The great thing about the London tattoo Convention is you get to watch top artists at work, and we managed to get a few words with one of my favourites. The owner and artists of Immortal Ink, Jason Butcher.
Hi Jason – first question is. What made you get into tattooing?
Oh…what a tough question that is…when I first saw tattoos I just loved it, I have no idea why, but there is something about it. I loved it, but the artwork of the time wasn’t really what I was in to. Then I left it alone for a while. By chance I saw a couple of magazines with some people’s work of the time; the early nineties, like Paul Booth and saw what they were doing and I thought it can be art like that…and that is when I said “I’m in”. Seeing their work of that style made me realise everything is possible.
What were you doing before you decided to become a tattooist?
Oh God…just anything; a lot of nonsense jobs. I actually thought I just didn’t like work, I thought I was one of that group. I’ve got to do this shit for the rest of my life, this is boring.
First tattoo you had done on yourself?
It’s a cobra on my arm with a love heart and “Mum” in the scroll. I remember the guy put the scroll on it and I didn’t even know what it was for. He asked, do you want a name in the scroll? I said “No”. I had no idea that the scroll is to have a name in it. He said, “What about a girlfriend’s name?” I said, “Err, no”. My mate who was with me just said “What about ‘Mum'”? I said, “Yeah, whatever”. Obviously since then my mum has seen it and I did really do it for her, which is what I told my mum.
What was the first tattoo you did on someone?
Wow…I did a love heart on my brother’s leg which had his girlfriend’s name on it. This was twenty-three years ago…and they are still together. The tattoo is still there on him, but you can’t read the name.
When did you open your own shop?
I opened a shop November 1999. I worked in the odd place here and there before that, but I’m self-taught…a scratcher. We opened in South Woodham Ferriers, Essex. I loved it there. We had ten years there. It just came time to move, we had outgrown it a bit, we needed a bigger space. So, we got the place in Chelmsford. I loved that shop, we had a lot of good memories there.
So a little about music. First band that you felt a connection with?
Wow. I’m not sure what the first band was…but the first thing that got me interested in anything music was seeing a punk. I saw a punk when I was very young and I liked what he was wearing, liked what punks were doing, it was another level. All my mates were into the mod scene. Which was cool, but it felt like it was what my parent’s generation were into. But then, there was hip hop, mid-eighties electro hip hop, I just like things that feel like they are brand new, that style of hip hop, and when I saw those punks – it gave me that. It was exciting, and I just stood there thinking, what is this? This is amazing. Any of those movements like hip hop and punk had that fresh feel and newness and I wanted to be part of that. It’s the same as tattooing, there’s a connection, it’s changed over the years with different people tattooing but I like to think there’s still that punk element to tattooing. We don’t want to lose that do we really, kind of being outsiders.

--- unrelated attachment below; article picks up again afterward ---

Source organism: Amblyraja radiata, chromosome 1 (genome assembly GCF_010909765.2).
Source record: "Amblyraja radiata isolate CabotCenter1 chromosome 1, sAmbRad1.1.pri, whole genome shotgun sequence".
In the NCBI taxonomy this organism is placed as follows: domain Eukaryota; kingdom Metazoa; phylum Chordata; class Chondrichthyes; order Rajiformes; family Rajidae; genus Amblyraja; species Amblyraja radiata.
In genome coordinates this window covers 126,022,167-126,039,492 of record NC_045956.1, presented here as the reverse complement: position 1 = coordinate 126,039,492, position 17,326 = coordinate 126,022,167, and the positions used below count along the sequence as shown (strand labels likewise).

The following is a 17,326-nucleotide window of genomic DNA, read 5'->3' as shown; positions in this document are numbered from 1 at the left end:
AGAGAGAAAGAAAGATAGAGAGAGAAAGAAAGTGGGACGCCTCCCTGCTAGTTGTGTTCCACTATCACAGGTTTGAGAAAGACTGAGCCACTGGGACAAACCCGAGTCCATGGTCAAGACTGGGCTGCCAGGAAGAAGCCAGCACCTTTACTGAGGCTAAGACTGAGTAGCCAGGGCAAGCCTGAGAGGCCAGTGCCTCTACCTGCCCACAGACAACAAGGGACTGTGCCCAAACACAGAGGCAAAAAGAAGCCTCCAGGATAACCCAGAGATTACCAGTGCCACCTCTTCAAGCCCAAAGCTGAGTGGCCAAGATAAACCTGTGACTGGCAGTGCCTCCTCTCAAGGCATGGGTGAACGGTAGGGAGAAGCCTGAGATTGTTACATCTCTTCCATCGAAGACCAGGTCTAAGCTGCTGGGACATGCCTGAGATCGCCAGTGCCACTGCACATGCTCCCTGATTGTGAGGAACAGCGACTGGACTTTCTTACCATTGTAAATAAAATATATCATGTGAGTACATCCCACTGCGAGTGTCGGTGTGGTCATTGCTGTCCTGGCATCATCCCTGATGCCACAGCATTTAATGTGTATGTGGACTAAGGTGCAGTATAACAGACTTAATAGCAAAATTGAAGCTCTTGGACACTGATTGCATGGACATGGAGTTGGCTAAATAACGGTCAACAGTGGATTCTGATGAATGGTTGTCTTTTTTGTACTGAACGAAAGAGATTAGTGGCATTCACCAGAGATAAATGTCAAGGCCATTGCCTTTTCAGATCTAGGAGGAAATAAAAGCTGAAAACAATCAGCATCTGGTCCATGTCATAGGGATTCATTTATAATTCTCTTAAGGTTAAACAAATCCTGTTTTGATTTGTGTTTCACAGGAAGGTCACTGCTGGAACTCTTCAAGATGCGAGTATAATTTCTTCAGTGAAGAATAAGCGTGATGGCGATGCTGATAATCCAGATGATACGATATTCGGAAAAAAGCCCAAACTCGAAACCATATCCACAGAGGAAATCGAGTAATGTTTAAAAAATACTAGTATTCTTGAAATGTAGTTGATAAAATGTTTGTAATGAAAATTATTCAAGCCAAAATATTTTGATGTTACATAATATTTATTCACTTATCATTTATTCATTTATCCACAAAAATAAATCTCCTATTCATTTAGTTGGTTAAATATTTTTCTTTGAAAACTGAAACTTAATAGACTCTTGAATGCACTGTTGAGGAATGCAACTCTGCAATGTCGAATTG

s there a record you can play and never get tired of?
The Specials, Anything by those guys. From being 10/11, I loved their music and still do.
If you had to tattoo a lyric on you…what lyric would it be?
I don’t know what the exact lyric would be but, you know what, the thing that inspires me when I listen to music, is I want my art to feel like that music feels. It’s hard to figure out how you get that feeling from it, but, I like Bob Dylan’s music and I think my tattoos are bit like that sometimes. Yeah, a Bob Dylan lyric. Music has changed these days, you don’t really hear a story in music any more. I wonder if that will ever comeback, probably all goes in cycles.
What advice would you give someone who is going to get their first tattoo?
Research your artist. Look around, don’t make the mistake of going into your local one and going for anything, we’ve all done it, research your artist.
I’ve always believed that the number 13 is a number special to tattooists, what does it mean to you?
Doesn’t mean anything to me. There’s loads of stuff like that. It could mean something to some people, but I didn’t get the memo.